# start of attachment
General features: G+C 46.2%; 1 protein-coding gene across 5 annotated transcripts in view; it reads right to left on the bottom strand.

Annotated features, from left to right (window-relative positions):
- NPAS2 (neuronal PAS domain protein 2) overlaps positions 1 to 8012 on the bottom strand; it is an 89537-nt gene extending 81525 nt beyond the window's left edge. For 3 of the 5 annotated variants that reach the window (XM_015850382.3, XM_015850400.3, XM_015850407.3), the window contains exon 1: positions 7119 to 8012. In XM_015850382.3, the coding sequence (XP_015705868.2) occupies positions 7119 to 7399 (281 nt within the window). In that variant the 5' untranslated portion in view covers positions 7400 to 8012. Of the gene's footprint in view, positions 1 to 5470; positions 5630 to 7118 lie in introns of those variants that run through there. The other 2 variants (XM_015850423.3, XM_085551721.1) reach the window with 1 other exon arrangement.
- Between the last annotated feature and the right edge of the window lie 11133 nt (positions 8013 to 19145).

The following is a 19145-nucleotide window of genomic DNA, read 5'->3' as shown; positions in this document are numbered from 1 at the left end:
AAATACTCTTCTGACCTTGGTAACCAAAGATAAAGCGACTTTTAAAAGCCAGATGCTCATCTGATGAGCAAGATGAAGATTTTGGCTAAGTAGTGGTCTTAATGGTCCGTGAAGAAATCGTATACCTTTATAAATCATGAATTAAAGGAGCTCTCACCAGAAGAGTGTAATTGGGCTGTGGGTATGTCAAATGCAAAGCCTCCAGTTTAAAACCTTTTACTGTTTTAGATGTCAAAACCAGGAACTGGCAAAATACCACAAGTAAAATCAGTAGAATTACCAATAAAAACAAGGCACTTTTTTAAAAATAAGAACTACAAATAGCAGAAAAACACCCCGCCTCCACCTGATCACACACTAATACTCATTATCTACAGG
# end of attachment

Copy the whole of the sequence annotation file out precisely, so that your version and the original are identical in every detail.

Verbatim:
General features: G+C 46.2%; 1 protein-coding gene across 5 annotated transcripts in view; it reads right to left on the bottom strand.

Annotated features, from left to right (window-relative positions):
- NPAS2 (neuronal PAS domain protein 2) overlaps positions 1 to 8012 on the bottom strand; it is an 89537-nt gene extending 81525 nt beyond the window's left edge. For 3 of the 5 annotated variants that reach the window (XM_015850382.3, XM_015850400.3, XM_015850407.3), the window contains exon 1: positions 7119 to 8012. In XM_015850382.3, the coding sequence (XP_015705868.2) occupies positions 7119 to 7399 (281 nt within the window). In that variant the 5' untranslated portion in view covers positions 7400 to 8012. Of the gene's footprint in view, positions 1 to 5470; positions 5630 to 7118 lie in introns of those variants that run through there. The other 2 variants (XM_015850423.3, XM_085551721.1) reach the window with 1 other exon arrangement.
- Between the last annotated feature and the right edge of the window lie 11133 nt (positions 8013 to 19145).

The following is a 19145-nucleotide window of genomic DNA, read 5'->3' as shown; positions in this document are numbered from 1 at the left end:
AAATACTCTTCTGACCTTGGTAACCAAAGATAAAGCGACTTTTAAAAGCCAGATGCTCATCTGATGAGCAAGATGAAGATTTTGGCTAAGTAGTGGTCTTAATGGTCCGTGAAGAAATCGTATACCTTTATAAATCATGAATTAAAGGAGCTCTCACCAGAAGAGTGTAATTGGGCTGTGGGTATGTCAAATGCAAAGCCTCCAGTTTAAAACCTTTTACTGTTTTAGATGTCAAAACCAGGAACTGGCAAAATACCACAAGTAAAATCAGTAGAATTACCAATAAAAACAAGGCACTTTTTTAAAAATAAGAACTACAAATAGCAGAAAAACACCCCGCCTCCACCTGATCACACACTAATACTCATTATCTACAGG